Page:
No nightingale her lovelorn tune
More sweetly warbles to the moon.
Woe to the cause, whate'er it be,
Detains from us his melody,
Lavished on rocks, and billows stern,
Or duller monks of Lindisfarne.
Now must I venture, as I may
To sing his favourite roundelay.'

IX.

A mellow voice Fitz-Eustace had,
The air he chose was wild and sad;
Such have I heard, in Scottish land,
Rise from the busy harvest band,
When falls before the mountaineer,
On Lowland plains, the ripened ear.
Now one shrill voice the notes prolong,
Now a wild chorus swells the song:
Oft have I listened, and stood still,
As it came softened up the hill,
And deemed it the lament of men
Who languished for their native glen;
And thought how sad would be such sound
On Susquehana's swampy ground,
Kentucky's wood-encumbered brake,
Or wild Ontario's boundless lake,
Where heart-sick exiles, in the strain,
Recalled fair Scotland's hills again!

X.

SONG.

Where shall the lover rest,
Whom the fates sever
From his true maiden's breast,
Parted for ever?
Where, through groves deep and high,
Sounds the far billow,
Where early violets die,
Under the willow.

CHORUS.

Eleu loro, &c. Soft shall be his pillow.
There, through the summer day,
Cool streams are laving;
There, while the tempests sway,
Scarce are boughs waving;
There, thy rest shalt thou take,
Parted for ever,
Never again to wake,
Never, oh, never!

CHORUS.

Eleu loro, &c. Never, oh, never!

XI.

Where shall the traitor rest,
He, the deceiver,
Who could win maiden's breast,
Ruin, and leave her?
In the lost battle,
Borne down by the flying,
Where mingles war's rattle
With groans of the dying.

CHORUS.

Eleu loro, &c. There shall he be lying.

Her wing shall the eagle flap
O'er the false-hearted;
His warm blood the wolf shall lap,
Ere life be parted.
Shame and dishonour sit
By his grave ever:
Blessing shall hallow it,
Never, oh, never!

CHORUS.

Eleu loro, &c. Never, oh, never!

XII.

It ceased, the melancholy sound;
And silence sunk on all around.
The air was sad; but sadder still
It fell on Marmion's ear,
And plained as if disgrace and ill,
And shameful death, were near.
He drew his mantle past his face,
Between it and the band,
And rested with his head a space
Reclining on his hand.
His thoughts I scan not; but I ween,
That, could their import have been seen,
The meanest groom in all the hall,
That e'er tied courser to a stall,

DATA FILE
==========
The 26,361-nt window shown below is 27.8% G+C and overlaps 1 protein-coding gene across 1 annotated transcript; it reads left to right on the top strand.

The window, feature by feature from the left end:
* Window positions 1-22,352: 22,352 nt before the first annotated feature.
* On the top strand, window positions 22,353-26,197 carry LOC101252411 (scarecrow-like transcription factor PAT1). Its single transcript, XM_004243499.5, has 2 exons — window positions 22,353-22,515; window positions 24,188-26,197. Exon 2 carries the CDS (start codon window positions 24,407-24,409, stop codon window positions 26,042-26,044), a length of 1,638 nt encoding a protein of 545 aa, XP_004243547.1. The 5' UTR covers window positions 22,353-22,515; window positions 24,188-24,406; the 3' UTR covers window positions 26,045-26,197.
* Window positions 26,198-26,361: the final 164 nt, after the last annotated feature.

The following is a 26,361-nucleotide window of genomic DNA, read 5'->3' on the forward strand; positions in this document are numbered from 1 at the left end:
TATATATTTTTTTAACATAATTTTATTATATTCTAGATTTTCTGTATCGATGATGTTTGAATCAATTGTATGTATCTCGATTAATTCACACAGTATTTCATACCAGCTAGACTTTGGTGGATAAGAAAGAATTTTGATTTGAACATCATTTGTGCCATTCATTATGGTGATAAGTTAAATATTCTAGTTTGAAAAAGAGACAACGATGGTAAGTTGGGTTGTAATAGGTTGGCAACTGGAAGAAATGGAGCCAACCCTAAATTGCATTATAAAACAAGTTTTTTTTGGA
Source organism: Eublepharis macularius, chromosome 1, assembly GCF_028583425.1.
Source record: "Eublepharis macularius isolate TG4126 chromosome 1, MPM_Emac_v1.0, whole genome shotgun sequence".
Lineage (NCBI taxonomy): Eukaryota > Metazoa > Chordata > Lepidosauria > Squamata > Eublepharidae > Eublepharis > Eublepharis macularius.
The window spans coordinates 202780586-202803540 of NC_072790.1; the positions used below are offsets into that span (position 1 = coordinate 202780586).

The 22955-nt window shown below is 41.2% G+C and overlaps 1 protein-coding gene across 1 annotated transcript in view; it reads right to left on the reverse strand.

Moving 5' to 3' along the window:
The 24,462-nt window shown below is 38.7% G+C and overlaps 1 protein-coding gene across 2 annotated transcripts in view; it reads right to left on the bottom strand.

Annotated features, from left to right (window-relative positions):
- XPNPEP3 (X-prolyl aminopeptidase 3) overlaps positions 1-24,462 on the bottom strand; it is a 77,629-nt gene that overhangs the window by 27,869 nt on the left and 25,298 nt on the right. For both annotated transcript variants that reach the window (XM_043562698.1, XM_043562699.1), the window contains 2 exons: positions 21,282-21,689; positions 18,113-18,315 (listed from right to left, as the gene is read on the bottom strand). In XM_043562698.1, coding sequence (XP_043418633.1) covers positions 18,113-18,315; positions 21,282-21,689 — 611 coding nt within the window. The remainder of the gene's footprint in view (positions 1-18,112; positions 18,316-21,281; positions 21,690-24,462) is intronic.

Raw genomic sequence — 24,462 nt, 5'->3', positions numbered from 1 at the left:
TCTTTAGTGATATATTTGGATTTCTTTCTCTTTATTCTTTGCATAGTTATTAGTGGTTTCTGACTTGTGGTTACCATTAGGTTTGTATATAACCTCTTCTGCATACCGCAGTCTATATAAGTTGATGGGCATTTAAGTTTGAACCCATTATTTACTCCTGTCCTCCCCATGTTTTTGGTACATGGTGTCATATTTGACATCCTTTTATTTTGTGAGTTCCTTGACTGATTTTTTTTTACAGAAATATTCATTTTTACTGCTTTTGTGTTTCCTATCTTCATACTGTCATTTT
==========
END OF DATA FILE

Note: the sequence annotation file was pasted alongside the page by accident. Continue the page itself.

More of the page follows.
Would scarce have wished to be their prey,
For Lutterward and Fontenaye.

XIII.

High minds, of native pride and force,
Most deeply feel thy pangs, Remorse!
Fear, for their scourge, mean villains have,
Thou art the torturer of the brave!
Yet fatal strength they boast to steel
Their minds to bear the wounds they feel,
Even while they writhe beneath the smart
Of civil conflict in the heart.
For soon Lord Marmion raised his head,
And, smiling, to Fitz-Eustace said -
'Is it not strange, that, as ye sung,
Seemed in mine ear a death-peal rung,
Such as in nunneries they toll
For some departing sister's soul;
Say, what may this portend?'
Then first the Palmer silence broke,
(The livelong day he had not spoke)
'The death of a dear friend.'

XIV.

Marmion, whose steady heart and eye
Ne'er changed in worst extremity;
Marmion, whose soul could scantly brook,
Even from his king, a haughty look:
Whose accent of command controlled,
In camps, the boldest of the bold;
Thought, look, and utterance failed him now -
Fall'n was his glance, and flushed his brow:
For either in the tone,
Or something in the Palmer's look,
So full upon his conscience strook,
That answer he found none.
Thus oft it haps, that when within
They shrink at sense of secret sin,
A feather daunts the brave;
A fool's wild speech confounds the wise,
And proudest princes veil their eyes
Before their meanest slave.

XV.

Well might he falter!-By his aid
Was Constance Beverley betrayed.
Not that he augured of the doom,
Which on the living closed the tomb:
But, tired to hear the desperate maid
Threaten by turns, beseech, upbraid;
And wroth, because in wild despair
She practised on the life of Clare;
Its fugitive the Church he gave,
Though not a victim, but a slave;
And deemed restraint in convent strange
Would hide her wrongs, and her revenge.
Himself, proud Henry's favourite peer,
Held Romish thunders idle fear;
Secure his pardon he might hold,
For some slight mulct of penance-gold.